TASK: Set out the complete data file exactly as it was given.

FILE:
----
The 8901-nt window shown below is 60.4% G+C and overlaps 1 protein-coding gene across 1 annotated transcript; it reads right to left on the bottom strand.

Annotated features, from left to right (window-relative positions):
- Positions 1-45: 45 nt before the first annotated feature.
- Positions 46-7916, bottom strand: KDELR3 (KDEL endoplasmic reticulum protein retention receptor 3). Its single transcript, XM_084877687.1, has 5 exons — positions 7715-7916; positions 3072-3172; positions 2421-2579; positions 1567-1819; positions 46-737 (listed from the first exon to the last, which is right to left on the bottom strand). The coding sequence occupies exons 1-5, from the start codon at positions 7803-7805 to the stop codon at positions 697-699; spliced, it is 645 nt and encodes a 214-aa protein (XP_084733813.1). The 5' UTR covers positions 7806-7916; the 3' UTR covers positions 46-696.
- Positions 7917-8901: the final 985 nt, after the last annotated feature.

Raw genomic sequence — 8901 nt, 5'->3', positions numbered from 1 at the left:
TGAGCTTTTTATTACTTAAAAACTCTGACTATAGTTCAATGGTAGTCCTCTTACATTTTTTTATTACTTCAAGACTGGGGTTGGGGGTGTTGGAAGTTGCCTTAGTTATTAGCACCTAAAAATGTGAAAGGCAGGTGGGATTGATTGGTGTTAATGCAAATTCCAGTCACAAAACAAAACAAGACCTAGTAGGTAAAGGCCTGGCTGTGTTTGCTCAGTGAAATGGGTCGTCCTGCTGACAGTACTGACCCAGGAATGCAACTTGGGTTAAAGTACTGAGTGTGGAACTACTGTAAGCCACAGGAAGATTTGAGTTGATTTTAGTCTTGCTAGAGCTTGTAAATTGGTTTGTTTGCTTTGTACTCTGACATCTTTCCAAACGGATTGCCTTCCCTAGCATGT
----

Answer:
The 8901-nt window shown below is 60.4% G+C and overlaps 1 protein-coding gene across 1 annotated transcript; it reads right to left on the bottom strand.

Annotated features, from left to right (window-relative positions):
- Positions 1-45: 45 nt before the first annotated feature.
- Positions 46-7916, bottom strand: KDELR3 (KDEL endoplasmic reticulum protein retention receptor 3). Its single transcript, XM_084877687.1, has 5 exons — positions 7715-7916; positions 3072-3172; positions 2421-2579; positions 1567-1819; positions 46-737 (listed from the first exon to the last, which is right to left on the bottom strand). The coding sequence occupies exons 1-5, from the start codon at positions 7803-7805 to the stop codon at positions 697-699; spliced, it is 645 nt and encodes a 214-aa protein (XP_084733813.1). The 5' UTR covers positions 7806-7916; the 3' UTR covers positions 46-696.
- Positions 7917-8901: the final 985 nt, after the last annotated feature.

Raw genomic sequence — 8901 nt, 5'->3', positions numbered from 1 at the left:
TGAGCTTTTTATTACTTAAAAACTCTGACTATAGTTCAATGGTAGTCCTCTTACATTTTTTTATTACTTCAAGACTGGGGTTGGGGGTGTTGGAAGTTGCCTTAGTTATTAGCACCTAAAAATGTGAAAGGCAGGTGGGATTGATTGGTGTTAATGCAAATTCCAGTCACAAAACAAAACAAGACCTAGTAGGTAAAGGCCTGGCTGTGTTTGCTCAGTGAAATGGGTCGTCCTGCTGACAGTACTGACCCAGGAATGCAACTTGGGTTAAAGTACTGAGTGTGGAACTACTGTAAGCCACAGGAAGATTTGAGTTGATTTTAGTCTTGCTAGAGCTTGTAAATTGGTTTGTTTGCTTTGTACTCTGACATCTTTCCAAACGGATTGCCTTCCCTAGCATGT